Link to original WordPerfect Document

                                        100 N.J.L.J. 281
                                        April 7, 1977


Appointed by the New Jersey Supreme Court


Revealing Client's
Confidences in Action for Fees

    The Committee is asked whether an attorney in an action for the value of his services may use an admission made by a client in the presence of an impartial witness that the client had committed perjury, both in a deposition and in giving testimony, and that he had misstated the facts to the attorney.
    The client had induced the attorney to undertake an action on his behalf for the return of a deposit on real estate on a contingent basis with a small retainer by misrepresenting the truth of an essential element of his case, the subject matter of the perjured testimony. After the adverse decision following trial the client, in the presence of an impartial witness, admitted the perjury in deposition and at trial and, also, admitted the misrepresentations to his attorney in the original presentation. The attorney claims that he was damaged because, in reliance upon
the misrepresentation, he undertook to perform valuable services on a contingency far in excess of what would have been necessary had the client's statement and testimony been true.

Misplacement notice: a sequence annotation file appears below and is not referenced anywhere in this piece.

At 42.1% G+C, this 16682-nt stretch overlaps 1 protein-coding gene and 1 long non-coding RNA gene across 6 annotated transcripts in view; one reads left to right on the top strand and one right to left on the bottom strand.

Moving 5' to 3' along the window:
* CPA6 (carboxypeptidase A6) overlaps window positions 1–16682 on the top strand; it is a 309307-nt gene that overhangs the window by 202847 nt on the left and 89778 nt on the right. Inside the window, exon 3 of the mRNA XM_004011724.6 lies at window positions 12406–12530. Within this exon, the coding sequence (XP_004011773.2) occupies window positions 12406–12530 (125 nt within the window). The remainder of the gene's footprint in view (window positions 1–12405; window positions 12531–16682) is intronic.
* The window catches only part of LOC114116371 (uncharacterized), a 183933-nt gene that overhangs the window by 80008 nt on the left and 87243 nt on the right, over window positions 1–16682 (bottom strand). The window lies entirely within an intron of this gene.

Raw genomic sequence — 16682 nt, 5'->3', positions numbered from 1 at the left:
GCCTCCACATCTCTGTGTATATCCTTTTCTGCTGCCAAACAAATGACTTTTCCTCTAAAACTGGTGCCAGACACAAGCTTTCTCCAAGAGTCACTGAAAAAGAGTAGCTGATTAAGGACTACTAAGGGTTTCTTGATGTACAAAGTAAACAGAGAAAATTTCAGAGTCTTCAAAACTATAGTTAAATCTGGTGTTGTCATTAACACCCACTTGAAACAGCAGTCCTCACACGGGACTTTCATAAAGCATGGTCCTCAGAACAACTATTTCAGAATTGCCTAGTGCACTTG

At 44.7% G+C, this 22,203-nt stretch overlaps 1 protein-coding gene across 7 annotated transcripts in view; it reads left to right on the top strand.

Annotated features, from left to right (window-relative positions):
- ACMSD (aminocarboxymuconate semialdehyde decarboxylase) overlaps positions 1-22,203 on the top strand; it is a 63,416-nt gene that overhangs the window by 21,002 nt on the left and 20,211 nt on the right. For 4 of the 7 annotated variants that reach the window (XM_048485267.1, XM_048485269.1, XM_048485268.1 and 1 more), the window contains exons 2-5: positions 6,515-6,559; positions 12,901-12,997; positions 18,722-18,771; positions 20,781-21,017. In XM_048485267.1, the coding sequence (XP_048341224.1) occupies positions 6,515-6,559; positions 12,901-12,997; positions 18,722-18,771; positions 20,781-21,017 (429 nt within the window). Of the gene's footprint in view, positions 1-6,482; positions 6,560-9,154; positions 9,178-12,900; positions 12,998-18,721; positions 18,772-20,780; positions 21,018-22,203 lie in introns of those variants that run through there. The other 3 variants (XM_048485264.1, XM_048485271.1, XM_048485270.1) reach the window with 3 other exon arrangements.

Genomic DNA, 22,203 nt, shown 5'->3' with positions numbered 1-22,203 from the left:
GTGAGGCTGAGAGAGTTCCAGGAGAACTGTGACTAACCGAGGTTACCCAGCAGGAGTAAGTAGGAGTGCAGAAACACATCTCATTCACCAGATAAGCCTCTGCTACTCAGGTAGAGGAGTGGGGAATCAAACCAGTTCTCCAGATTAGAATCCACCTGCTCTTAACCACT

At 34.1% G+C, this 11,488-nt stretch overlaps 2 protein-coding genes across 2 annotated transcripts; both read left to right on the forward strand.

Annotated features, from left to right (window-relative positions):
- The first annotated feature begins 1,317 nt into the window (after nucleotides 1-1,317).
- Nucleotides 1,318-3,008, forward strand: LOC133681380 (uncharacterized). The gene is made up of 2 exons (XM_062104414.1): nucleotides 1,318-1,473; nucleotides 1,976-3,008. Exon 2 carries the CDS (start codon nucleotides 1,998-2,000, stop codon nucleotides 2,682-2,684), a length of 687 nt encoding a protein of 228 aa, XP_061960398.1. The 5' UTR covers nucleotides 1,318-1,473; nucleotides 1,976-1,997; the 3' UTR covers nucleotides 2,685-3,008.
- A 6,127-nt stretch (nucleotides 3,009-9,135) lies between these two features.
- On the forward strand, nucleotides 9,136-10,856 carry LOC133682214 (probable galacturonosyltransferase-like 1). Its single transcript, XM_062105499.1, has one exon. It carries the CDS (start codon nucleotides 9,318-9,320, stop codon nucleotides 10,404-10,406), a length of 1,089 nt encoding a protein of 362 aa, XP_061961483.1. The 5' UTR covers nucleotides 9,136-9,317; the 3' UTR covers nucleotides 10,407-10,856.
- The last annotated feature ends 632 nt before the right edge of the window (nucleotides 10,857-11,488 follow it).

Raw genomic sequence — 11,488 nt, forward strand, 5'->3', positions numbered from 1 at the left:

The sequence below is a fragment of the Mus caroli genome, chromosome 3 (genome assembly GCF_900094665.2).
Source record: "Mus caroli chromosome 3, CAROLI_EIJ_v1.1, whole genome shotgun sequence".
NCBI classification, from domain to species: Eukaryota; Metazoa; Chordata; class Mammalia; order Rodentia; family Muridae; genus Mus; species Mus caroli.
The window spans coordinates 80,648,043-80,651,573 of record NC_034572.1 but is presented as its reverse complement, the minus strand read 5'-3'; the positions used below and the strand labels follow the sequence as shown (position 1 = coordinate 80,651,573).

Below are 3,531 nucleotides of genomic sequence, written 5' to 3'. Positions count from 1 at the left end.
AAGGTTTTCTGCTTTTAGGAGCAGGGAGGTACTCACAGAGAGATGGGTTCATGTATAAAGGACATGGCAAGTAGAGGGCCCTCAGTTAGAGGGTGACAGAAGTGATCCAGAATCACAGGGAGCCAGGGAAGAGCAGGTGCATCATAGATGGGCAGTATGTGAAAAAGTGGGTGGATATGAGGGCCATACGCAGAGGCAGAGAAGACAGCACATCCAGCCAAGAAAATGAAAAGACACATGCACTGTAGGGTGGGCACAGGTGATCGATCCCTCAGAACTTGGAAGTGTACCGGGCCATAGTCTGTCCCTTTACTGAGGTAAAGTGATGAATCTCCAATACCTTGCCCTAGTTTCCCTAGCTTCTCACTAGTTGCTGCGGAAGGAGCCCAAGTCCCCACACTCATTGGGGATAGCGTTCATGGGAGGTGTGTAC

In DR 4-101(C) it is provided:
        "A lawyer may reveal: ...

        (4)    Confidences or secrets necessary to establish or collect his fee."

    While an attorney should make every effort to avoid suing a client, when such a course becomes necessary, the attorney may properly use information acquired from the client in the course of his professional employment in order to establish the merits of his action. ABA Comm. on Professional Ethics and Grievances, Opinion 250 (1943).
    In this inquiry, if the attorney has a proper claim, we are of the opinion that he may offer the testimony of the client's admissions of perjury and of misrepresenting to the attorney the facts on which the attorney relied in accepting the case. See our Opinion 227, 95 N.J.L.J. 65 (1972).

* * *

This archive is a service of Rutgers University School of Law - Camden